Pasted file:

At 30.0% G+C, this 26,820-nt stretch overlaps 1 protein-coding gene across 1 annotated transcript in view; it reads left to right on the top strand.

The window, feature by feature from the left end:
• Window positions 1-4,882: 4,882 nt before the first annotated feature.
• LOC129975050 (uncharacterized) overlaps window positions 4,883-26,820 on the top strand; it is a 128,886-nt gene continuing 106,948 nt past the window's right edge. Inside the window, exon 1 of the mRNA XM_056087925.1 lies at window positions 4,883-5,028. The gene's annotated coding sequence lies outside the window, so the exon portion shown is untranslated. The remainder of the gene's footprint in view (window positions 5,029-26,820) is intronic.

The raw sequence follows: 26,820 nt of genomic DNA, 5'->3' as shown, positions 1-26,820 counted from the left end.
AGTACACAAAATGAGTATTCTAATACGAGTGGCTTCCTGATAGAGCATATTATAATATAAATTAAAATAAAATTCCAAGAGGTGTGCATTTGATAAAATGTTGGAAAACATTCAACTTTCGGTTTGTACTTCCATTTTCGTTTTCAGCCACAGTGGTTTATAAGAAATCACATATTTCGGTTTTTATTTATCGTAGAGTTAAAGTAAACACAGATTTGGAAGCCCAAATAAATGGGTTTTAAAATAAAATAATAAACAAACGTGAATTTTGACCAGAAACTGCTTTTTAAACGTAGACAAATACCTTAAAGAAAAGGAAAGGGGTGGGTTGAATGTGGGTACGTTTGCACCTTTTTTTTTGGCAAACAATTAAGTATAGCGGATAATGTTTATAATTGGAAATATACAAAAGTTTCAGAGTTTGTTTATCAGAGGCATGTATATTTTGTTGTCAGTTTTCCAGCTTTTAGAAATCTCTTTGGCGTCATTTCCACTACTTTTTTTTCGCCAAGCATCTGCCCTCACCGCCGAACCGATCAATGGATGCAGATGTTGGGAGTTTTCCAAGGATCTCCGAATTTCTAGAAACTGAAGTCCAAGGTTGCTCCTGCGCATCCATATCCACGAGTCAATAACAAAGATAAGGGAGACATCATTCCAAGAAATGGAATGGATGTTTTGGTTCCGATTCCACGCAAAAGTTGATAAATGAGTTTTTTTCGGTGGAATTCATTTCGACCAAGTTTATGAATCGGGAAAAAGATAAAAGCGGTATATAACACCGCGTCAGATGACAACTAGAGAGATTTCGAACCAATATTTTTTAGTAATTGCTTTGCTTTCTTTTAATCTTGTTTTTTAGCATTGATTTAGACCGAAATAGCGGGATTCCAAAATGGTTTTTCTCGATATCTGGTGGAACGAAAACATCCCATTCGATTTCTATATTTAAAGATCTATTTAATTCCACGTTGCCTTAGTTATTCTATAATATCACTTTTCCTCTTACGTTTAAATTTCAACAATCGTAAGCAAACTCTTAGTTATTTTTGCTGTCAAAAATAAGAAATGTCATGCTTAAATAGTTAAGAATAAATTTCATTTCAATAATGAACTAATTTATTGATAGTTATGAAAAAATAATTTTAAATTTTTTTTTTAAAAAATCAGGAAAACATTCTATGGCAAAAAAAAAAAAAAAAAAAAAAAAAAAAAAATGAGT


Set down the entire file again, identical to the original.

At 30.0% G+C, this 26,820-nt stretch overlaps 1 protein-coding gene across 1 annotated transcript in view; it reads left to right on the top strand.

The window, feature by feature from the left end:
• Window positions 1-4,882: 4,882 nt before the first annotated feature.
• LOC129975050 (uncharacterized) overlaps window positions 4,883-26,820 on the top strand; it is a 128,886-nt gene continuing 106,948 nt past the window's right edge. Inside the window, exon 1 of the mRNA XM_056087925.1 lies at window positions 4,883-5,028. The gene's annotated coding sequence lies outside the window, so the exon portion shown is untranslated. The remainder of the gene's footprint in view (window positions 5,029-26,820) is intronic.

The raw sequence follows: 26,820 nt of genomic DNA, 5'->3' as shown, positions 1-26,820 counted from the left end.
AGTACACAAAATGAGTATTCTAATACGAGTGGCTTCCTGATAGAGCATATTATAATATAAATTAAAATAAAATTCCAAGAGGTGTGCATTTGATAAAATGTTGGAAAACATTCAACTTTCGGTTTGTACTTCCATTTTCGTTTTCAGCCACAGTGGTTTATAAGAAATCACATATTTCGGTTTTTATTTATCGTAGAGTTAAAGTAAACACAGATTTGGAAGCCCAAATAAATGGGTTTTAAAATAAAATAATAAACAAACGTGAATTTTGACCAGAAACTGCTTTTTAAACGTAGACAAATACCTTAAAGAAAAGGAAAGGGGTGGGTTGAATGTGGGTACGTTTGCACCTTTTTTTTTGGCAAACAATTAAGTATAGCGGATAATGTTTATAATTGGAAATATACAAAAGTTTCAGAGTTTGTTTATCAGAGGCATGTATATTTTGTTGTCAGTTTTCCAGCTTTTAGAAATCTCTTTGGCGTCATTTCCACTACTTTTTTTTCGCCAAGCATCTGCCCTCACCGCCGAACCGATCAATGGATGCAGATGTTGGGAGTTTTCCAAGGATCTCCGAATTTCTAGAAACTGAAGTCCAAGGTTGCTCCTGCGCATCCATATCCACGAGTCAATAACAAAGATAAGGGAGACATCATTCCAAGAAATGGAATGGATGTTTTGGTTCCGATTCCACGCAAAAGTTGATAAATGAGTTTTTTTCGGTGGAATTCATTTCGACCAAGTTTATGAATCGGGAAAAAGATAAAAGCGGTATATAACACCGCGTCAGATGACAACTAGAGAGATTTCGAACCAATATTTTTTAGTAATTGCTTTGCTTTCTTTTAATCTTGTTTTTTAGCATTGATTTAGACCGAAATAGCGGGATTCCAAAATGGTTTTTCTCGATATCTGGTGGAACGAAAACATCCCATTCGATTTCTATATTTAAAGATCTATTTAATTCCACGTTGCCTTAGTTATTCTATAATATCACTTTTCCTCTTACGTTTAAATTTCAACAATCGTAAGCAAACTCTTAGTTATTTTTGCTGTCAAAAATAAGAAATGTCATGCTTAAATAGTTAAGAATAAATTTCATTTCAATAATGAACTAATTTATTGATAGTTATGAAAAAATAATTTTAAATTTTTTTTTTAAAAAATCAGGAAAACATTCTATGGCAAAAAAAAAAAAAAAAAAAAAAAAAAAAAAATGAGT